When it comes to unhappy clients, home inspection is particularly troublesome, because in our experience over 30 years, many dissatisfied customers had unrealistic expectations of their home inspector. One might argue that this is a communication failing on the part of the inspector - it is up to the inspector to define his or her scope of work. However, this is probably not a performance failing that suggests the need for regulation.

Who should provide the protection?

On the second question about who should provide the protection, there is a strong argument to say that if the profession can regulate itself, that frees the government from the burden of immersing itself an arena in which it has no expertise. Self-regulation has been a good solution in many professions. Does it fall to the home inspection profession to keep its house in order? That makes a lot of sense to me.

Coming back to consumer protection, if home inspectors are adequately insured for their errors and omissions, perhaps that is all that is required.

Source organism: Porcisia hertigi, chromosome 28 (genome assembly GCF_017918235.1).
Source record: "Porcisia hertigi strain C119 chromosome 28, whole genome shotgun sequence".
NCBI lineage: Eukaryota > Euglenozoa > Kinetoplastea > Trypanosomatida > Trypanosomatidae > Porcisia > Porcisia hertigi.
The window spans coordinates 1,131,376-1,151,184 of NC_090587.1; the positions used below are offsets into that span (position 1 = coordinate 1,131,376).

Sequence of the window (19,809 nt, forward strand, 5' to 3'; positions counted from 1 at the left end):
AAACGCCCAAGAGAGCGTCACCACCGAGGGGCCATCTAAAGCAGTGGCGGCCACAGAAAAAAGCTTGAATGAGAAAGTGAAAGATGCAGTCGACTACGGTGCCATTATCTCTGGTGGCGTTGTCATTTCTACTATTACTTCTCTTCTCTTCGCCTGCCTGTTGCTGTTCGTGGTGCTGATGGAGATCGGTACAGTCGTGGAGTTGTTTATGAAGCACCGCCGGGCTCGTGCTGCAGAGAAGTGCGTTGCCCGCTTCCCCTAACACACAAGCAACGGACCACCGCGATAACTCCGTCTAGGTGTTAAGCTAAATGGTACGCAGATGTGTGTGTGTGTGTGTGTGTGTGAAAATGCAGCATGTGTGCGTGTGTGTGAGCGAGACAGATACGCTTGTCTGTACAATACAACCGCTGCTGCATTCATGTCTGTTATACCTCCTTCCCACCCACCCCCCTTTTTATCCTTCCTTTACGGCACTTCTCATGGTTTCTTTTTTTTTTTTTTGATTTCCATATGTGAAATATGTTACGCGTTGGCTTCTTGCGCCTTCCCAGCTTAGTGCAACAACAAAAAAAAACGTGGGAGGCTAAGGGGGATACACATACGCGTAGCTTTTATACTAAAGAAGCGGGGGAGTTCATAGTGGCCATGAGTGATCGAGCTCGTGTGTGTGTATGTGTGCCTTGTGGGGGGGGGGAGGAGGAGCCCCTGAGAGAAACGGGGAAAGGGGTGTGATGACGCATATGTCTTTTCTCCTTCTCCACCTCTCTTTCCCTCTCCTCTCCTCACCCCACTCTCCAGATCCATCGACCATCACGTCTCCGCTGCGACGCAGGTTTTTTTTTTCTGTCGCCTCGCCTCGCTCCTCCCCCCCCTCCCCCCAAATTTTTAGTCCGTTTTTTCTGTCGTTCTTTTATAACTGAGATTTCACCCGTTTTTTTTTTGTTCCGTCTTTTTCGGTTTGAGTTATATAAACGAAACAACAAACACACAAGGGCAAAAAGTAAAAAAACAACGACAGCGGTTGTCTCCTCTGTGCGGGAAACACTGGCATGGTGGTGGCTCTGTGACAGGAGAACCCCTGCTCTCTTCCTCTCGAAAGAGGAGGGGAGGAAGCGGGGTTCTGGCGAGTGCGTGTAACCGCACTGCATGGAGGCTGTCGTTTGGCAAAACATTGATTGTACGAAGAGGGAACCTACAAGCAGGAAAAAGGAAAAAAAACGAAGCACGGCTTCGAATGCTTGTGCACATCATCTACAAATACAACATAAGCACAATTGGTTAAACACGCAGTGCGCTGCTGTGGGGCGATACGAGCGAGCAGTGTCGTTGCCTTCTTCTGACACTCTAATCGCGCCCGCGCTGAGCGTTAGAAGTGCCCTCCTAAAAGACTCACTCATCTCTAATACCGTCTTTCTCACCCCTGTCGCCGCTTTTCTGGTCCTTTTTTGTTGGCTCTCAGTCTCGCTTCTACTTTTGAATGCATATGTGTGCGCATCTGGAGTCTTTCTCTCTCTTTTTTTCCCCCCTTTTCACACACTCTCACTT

In Canada, a strong national certification program has been established, with a credible National Occupational Standards document created through a defendable, collaborative process.

3. Does government licensing work?

In some cases licensing probably works just fine. In other cases, we have seen licensing be little more than a fee that generates revenue for government. We have seen weak licensing that floods the market with unqualified practitioners. We have seen overly restrictive licensing that reduces the supply of home inspectors available for consumers. We have seen significant and sometimes dishonest posturing by groups with different interests as licensing is considered. We have seen the clumsy introduction of licensing, and many governments struggle with the issue of grandfathering. We have seen licensing that provides entitlement and opportunity for various market segments with respect to education and training, insurance and so on. In short, it is difficult to get licensing right.